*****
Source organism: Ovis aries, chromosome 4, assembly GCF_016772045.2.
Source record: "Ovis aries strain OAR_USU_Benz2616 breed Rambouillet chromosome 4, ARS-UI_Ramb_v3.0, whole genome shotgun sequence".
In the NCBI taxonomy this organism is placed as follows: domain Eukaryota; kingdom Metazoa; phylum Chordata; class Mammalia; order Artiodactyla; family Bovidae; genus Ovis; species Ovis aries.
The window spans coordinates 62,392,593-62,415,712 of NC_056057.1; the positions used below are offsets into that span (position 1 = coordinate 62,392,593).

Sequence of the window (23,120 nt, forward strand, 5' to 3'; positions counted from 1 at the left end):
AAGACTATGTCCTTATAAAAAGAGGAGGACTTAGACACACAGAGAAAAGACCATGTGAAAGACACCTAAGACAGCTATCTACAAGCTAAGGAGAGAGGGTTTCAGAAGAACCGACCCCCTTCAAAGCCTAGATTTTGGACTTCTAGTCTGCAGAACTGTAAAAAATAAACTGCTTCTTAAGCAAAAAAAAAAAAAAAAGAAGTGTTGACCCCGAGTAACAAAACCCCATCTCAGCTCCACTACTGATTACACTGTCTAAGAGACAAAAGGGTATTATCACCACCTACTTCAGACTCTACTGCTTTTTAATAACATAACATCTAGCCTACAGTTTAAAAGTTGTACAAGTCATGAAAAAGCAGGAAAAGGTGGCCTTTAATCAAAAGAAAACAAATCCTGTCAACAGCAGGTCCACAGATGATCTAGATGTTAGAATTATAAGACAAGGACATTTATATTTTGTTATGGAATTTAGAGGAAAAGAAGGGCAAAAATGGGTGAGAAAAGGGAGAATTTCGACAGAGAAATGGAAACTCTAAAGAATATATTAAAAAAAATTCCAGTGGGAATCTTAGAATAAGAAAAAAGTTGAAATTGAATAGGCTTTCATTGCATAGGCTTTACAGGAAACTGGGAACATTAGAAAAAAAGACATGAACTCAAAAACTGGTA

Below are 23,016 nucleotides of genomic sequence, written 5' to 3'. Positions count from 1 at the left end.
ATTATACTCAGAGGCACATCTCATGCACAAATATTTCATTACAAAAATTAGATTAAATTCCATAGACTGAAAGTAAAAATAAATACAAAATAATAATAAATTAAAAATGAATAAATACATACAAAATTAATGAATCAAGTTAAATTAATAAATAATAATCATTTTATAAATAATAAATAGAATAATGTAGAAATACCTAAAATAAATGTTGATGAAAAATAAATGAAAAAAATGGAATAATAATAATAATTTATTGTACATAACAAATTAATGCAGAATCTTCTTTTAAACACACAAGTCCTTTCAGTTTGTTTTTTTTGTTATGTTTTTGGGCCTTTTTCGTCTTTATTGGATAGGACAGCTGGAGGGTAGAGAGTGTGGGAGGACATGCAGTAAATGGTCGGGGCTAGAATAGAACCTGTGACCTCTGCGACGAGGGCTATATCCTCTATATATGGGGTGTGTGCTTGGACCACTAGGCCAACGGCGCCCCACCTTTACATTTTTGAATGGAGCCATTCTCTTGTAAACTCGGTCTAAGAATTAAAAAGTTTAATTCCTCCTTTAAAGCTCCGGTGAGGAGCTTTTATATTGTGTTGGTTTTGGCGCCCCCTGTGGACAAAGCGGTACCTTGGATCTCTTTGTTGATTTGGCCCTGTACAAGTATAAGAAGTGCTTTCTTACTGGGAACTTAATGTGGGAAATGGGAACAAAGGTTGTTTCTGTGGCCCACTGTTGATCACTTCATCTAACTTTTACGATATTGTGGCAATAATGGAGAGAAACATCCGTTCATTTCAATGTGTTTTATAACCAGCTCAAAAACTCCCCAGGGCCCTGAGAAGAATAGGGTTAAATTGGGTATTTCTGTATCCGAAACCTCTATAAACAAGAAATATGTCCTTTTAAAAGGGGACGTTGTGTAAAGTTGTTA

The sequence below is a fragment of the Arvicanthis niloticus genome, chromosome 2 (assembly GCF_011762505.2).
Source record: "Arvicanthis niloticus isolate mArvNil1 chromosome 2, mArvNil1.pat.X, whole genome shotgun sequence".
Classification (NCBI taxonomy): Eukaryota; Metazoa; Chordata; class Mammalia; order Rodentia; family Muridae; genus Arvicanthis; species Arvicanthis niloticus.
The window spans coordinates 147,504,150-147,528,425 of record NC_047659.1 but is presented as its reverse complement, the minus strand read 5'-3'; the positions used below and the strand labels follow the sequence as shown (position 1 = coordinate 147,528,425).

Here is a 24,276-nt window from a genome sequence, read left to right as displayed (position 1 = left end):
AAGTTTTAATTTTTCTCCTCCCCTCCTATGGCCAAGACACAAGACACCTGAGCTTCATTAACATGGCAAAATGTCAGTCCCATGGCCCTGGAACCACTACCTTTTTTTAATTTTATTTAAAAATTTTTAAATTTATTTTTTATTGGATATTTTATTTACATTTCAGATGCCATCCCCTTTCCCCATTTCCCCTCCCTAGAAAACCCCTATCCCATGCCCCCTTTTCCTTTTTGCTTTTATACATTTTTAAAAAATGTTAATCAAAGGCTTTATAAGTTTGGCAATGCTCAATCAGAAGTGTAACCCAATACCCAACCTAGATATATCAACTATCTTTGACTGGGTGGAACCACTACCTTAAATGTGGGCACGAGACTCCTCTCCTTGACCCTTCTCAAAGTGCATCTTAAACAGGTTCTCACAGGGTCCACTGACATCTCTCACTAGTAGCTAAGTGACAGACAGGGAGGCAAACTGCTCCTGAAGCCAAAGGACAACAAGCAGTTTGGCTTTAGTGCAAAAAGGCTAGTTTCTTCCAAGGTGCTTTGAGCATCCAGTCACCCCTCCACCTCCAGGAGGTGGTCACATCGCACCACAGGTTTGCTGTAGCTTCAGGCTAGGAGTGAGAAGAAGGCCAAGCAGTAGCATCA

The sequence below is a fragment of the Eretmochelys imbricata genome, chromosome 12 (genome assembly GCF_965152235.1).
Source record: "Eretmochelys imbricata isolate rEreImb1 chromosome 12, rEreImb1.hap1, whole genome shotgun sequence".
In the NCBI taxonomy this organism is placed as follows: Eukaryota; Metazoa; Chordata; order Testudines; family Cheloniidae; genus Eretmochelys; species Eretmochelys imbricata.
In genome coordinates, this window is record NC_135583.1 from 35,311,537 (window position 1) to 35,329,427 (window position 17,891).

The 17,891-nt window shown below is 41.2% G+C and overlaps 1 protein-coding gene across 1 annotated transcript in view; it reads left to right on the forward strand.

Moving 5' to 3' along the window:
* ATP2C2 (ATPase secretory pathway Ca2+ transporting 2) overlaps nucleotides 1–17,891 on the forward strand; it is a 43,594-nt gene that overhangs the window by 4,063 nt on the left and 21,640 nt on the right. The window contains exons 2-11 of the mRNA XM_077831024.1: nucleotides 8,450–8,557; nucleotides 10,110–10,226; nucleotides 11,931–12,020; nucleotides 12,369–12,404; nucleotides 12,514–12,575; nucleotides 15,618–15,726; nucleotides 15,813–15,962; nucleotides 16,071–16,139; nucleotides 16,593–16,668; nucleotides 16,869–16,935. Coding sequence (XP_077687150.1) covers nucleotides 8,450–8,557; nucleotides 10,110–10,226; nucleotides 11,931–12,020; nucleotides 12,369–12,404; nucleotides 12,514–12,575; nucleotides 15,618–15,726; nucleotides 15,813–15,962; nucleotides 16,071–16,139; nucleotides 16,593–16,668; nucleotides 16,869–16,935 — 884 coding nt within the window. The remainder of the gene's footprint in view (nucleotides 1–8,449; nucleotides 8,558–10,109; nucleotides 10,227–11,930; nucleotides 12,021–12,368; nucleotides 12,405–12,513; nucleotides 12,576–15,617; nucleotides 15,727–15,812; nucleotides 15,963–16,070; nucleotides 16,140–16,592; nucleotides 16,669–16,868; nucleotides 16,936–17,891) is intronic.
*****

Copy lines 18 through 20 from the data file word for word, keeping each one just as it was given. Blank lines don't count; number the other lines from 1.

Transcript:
In genome coordinates, this window is record NC_135583.1 from 35,311,537 (window position 1) to 35,329,427 (window position 17,891).

The 17,891-nt window shown below is 41.2% G+C and overlaps 1 protein-coding gene across 1 annotated transcript in view; it reads left to right on the forward strand.

Moving 5' to 3' along the window: